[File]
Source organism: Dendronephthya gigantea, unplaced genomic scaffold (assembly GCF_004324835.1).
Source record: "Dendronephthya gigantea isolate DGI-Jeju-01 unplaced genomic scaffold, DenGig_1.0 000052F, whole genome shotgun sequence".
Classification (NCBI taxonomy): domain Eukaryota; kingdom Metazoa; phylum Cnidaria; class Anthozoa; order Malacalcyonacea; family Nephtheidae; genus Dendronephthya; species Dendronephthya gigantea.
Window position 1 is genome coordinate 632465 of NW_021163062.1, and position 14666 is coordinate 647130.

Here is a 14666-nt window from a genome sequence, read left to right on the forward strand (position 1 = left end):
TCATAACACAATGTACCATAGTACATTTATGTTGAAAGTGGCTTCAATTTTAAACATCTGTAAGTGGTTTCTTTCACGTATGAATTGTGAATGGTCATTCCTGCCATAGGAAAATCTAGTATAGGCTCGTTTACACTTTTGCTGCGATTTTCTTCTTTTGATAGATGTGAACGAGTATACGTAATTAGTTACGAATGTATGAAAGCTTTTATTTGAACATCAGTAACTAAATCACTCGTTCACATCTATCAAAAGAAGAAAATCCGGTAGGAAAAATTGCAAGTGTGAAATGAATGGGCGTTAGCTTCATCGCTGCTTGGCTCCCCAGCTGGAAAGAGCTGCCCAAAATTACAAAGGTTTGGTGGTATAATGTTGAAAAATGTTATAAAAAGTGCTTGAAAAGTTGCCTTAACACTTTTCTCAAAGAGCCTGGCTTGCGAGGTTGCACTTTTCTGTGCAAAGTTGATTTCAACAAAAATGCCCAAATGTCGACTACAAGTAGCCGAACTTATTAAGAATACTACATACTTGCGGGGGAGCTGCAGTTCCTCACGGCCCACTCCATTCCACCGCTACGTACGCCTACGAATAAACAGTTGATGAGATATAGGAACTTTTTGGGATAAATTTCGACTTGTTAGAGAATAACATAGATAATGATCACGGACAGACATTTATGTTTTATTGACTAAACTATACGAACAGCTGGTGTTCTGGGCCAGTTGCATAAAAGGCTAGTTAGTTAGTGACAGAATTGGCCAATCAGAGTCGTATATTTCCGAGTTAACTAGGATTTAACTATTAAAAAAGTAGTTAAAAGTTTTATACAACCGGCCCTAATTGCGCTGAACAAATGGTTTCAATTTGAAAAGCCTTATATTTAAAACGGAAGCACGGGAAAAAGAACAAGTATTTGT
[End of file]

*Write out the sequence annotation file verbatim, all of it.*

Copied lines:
Source organism: Dendronephthya gigantea, unplaced genomic scaffold (assembly GCF_004324835.1).
Source record: "Dendronephthya gigantea isolate DGI-Jeju-01 unplaced genomic scaffold, DenGig_1.0 000052F, whole genome shotgun sequence".
Classification (NCBI taxonomy): domain Eukaryota; kingdom Metazoa; phylum Cnidaria; class Anthozoa; order Malacalcyonacea; family Nephtheidae; genus Dendronephthya; species Dendronephthya gigantea.
Window position 1 is genome coordinate 632465 of NW_021163062.1, and position 14666 is coordinate 647130.

Here is a 14666-nt window from a genome sequence, read left to right on the forward strand (position 1 = left end):
TCATAACACAATGTACCATAGTACATTTATGTTGAAAGTGGCTTCAATTTTAAACATCTGTAAGTGGTTTCTTTCACGTATGAATTGTGAATGGTCATTCCTGCCATAGGAAAATCTAGTATAGGCTCGTTTACACTTTTGCTGCGATTTTCTTCTTTTGATAGATGTGAACGAGTATACGTAATTAGTTACGAATGTATGAAAGCTTTTATTTGAACATCAGTAACTAAATCACTCGTTCACATCTATCAAAAGAAGAAAATCCGGTAGGAAAAATTGCAAGTGTGAAATGAATGGGCGTTAGCTTCATCGCTGCTTGGCTCCCCAGCTGGAAAGAGCTGCCCAAAATTACAAAGGTTTGGTGGTATAATGTTGAAAAATGTTATAAAAAGTGCTTGAAAAGTTGCCTTAACACTTTTCTCAAAGAGCCTGGCTTGCGAGGTTGCACTTTTCTGTGCAAAGTTGATTTCAACAAAAATGCCCAAATGTCGACTACAAGTAGCCGAACTTATTAAGAATACTACATACTTGCGGGGGAGCTGCAGTTCCTCACGGCCCACTCCATTCCACCGCTACGTACGCCTACGAATAAACAGTTGATGAGATATAGGAACTTTTTGGGATAAATTTCGACTTGTTAGAGAATAACATAGATAATGATCACGGACAGACATTTATGTTTTATTGACTAAACTATACGAACAGCTGGTGTTCTGGGCCAGTTGCATAAAAGGCTAGTTAGTTAGTGACAGAATTGGCCAATCAGAGTCGTATATTTCCGAGTTAACTAGGATTTAACTATTAAAAAAGTAGTTAAAAGTTTTATACAACCGGCCCTAATTGCGCTGAACAAATGGTTTCAATTTGAAAAGCCTTATATTTAAAACGGAAGCACGGGAAAAAGAACAAGTATTTGT